To reach this point, the internal partnerships for the business and support departments (e.g., IT, Finance, and HR) and the vendor require transparency regarding the role they play in meeting the customer’s needs, the effect they have on each other, and their respective expectations of value contribution. These expectations must be validated (i.e., whether it really contributes value, or is just a nice to have), then ordered to align with the end goal.
When initiating an outsourcing arrangement, these expectations must be defined and agreed upon early on in the negotiation and procurement of services. This enables the establishment of the appropriate service levels and performance metrics, which in turn allows the service providers to properly bid in a manner that optimizes their ability to contribute to the value generation of the agreement.
Pillar Two: Identify the key parties in the chain
Before a solution can be set in place to meet the customer’s key business requirements, it is necessary that each of the parties to the process is defined, and that the pain points within and between each process are identified. Failing this, a rigorous and cohesive e2e business process will remain a mirage. Therefore, initial stakeholder engagement is required, followed by identification of all parties that contribute to the overall process, documentation of the end-to-end process, and the establishment of the visibility and accountability that defines how value is delivered, from initiation to delivery to the customer.
In many cases, open discussions can uncover the lack of clarity of internal partnerships with respect to role accountabilities and their contribution to the end-to-end process. Without clear visibility, processes often breakdown, deliverables are delayed, and quality becomes compromised. This results in heavily diminished value to the end user and the inability of the service provider to meet service expectations.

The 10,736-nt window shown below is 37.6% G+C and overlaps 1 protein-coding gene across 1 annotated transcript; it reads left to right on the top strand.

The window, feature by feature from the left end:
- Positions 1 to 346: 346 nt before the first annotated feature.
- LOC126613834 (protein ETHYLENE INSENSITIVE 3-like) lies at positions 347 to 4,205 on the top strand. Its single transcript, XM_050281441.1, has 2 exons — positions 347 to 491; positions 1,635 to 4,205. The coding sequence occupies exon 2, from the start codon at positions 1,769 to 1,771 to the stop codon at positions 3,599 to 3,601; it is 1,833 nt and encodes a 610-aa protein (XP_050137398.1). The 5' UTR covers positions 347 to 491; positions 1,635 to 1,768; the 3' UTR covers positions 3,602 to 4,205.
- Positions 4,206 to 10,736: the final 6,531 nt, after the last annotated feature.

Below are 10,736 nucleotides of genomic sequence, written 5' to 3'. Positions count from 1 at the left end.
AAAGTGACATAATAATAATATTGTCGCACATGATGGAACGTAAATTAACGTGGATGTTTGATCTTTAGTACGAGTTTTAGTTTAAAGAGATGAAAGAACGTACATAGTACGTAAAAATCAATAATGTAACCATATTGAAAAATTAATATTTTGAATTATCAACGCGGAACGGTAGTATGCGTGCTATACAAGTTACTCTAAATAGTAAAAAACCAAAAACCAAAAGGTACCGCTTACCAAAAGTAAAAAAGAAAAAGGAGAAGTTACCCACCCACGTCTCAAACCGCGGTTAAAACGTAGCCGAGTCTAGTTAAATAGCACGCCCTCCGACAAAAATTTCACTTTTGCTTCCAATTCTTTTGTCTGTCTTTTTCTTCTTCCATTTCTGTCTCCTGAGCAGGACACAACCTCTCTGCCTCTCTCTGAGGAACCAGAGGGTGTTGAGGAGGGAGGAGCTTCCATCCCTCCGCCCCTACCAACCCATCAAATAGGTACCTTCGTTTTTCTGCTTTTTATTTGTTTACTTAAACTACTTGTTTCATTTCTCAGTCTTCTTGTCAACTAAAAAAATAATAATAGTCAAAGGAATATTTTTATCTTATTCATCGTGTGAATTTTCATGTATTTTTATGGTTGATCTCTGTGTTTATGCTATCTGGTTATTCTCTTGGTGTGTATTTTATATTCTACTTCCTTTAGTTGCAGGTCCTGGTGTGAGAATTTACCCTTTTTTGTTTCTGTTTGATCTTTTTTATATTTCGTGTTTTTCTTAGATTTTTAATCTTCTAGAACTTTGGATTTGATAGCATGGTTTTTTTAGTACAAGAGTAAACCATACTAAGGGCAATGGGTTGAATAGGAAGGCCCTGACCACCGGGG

These need to be identified and addressed upfront to generate quick wins for the organization, and to prevent the perpetuation of poor practice. Taking a closer look into the overall e2e process will further highlight pain points in processes and sub-processes, and identify opportunities for change, improvement and cost savings.
Pillar Three: Establish consensus, and document the requirements
Key to the e2e flow of business processes is the creation of an environment that fosters internal business units working in partnership. Once this environment is in place, the business can set out to obtain awareness of how success is collectively defined.
Defining clear business needs and managing expectations, while capturing the necessary requirements, will bridge the divide between the output of one internal business unit versus another’s to the e2e process. Building this solid foundation allows the process to flow through from start to finish with a common understanding by the parties, and with a teamwork philosophy embraced.
The by-product of mutual consensus is a comprehensive and clear set of documented requirements to which all service providers will adhere regardless of their role within each intermediary process. This common ground, between internal business units, enables an organization to meet its own obligations, and to provide the required handoffs to the service provider in a timely manner. It also serves to prevent the value erosion promised by the outsourcing agreement, and thereby achieving a true balance between internal and external service providers.
Pillar Four: Recalibrate what “good” means